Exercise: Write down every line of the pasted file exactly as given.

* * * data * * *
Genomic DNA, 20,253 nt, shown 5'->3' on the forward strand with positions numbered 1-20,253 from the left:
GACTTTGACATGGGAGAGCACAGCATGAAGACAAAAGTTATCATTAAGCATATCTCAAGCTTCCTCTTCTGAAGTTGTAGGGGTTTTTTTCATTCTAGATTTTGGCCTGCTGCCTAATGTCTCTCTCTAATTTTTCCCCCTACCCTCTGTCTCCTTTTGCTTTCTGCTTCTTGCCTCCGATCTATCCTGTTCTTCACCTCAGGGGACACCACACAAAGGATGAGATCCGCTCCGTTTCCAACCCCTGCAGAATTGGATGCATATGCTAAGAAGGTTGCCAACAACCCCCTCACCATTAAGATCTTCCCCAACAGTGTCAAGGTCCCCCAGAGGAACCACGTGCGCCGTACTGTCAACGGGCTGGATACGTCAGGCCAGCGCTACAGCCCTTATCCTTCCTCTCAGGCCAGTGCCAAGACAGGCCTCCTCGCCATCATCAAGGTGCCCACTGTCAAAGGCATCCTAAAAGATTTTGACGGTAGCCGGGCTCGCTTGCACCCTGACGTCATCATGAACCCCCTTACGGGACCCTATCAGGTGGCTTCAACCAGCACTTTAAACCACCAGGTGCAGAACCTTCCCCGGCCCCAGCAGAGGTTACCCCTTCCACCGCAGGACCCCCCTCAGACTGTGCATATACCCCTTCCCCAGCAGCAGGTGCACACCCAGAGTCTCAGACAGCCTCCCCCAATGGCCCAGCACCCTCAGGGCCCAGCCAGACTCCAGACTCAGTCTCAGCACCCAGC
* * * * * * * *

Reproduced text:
Genomic DNA, 20,253 nt, shown 5'->3' on the forward strand with positions numbered 1-20,253 from the left:
GACTTTGACATGGGAGAGCACAGCATGAAGACAAAAGTTATCATTAAGCATATCTCAAGCTTCCTCTTCTGAAGTTGTAGGGGTTTTTTTCATTCTAGATTTTGGCCTGCTGCCTAATGTCTCTCTCTAATTTTTCCCCCTACCCTCTGTCTCCTTTTGCTTTCTGCTTCTTGCCTCCGATCTATCCTGTTCTTCACCTCAGGGGACACCACACAAAGGATGAGATCCGCTCCGTTTCCAACCCCTGCAGAATTGGATGCATATGCTAAGAAGGTTGCCAACAACCCCCTCACCATTAAGATCTTCCCCAACAGTGTCAAGGTCCCCCAGAGGAACCACGTGCGCCGTACTGTCAACGGGCTGGATACGTCAGGCCAGCGCTACAGCCCTTATCCTTCCTCTCAGGCCAGTGCCAAGACAGGCCTCCTCGCCATCATCAAGGTGCCCACTGTCAAAGGCATCCTAAAAGATTTTGACGGTAGCCGGGCTCGCTTGCACCCTGACGTCATCATGAACCCCCTTACGGGACCCTATCAGGTGGCTTCAACCAGCACTTTAAACCACCAGGTGCAGAACCTTCCCCGGCCCCAGCAGAGGTTACCCCTTCCACCGCAGGACCCCCCTCAGACTGTGCATATACCCCTTCCCCAGCAGCAGGTGCACACCCAGAGTCTCAGACAGCCTCCCCCAATGGCCCAGCACCCTCAGGGCCCAGCCAGACTCCAGACTCAGTCTCAGCACCCAGC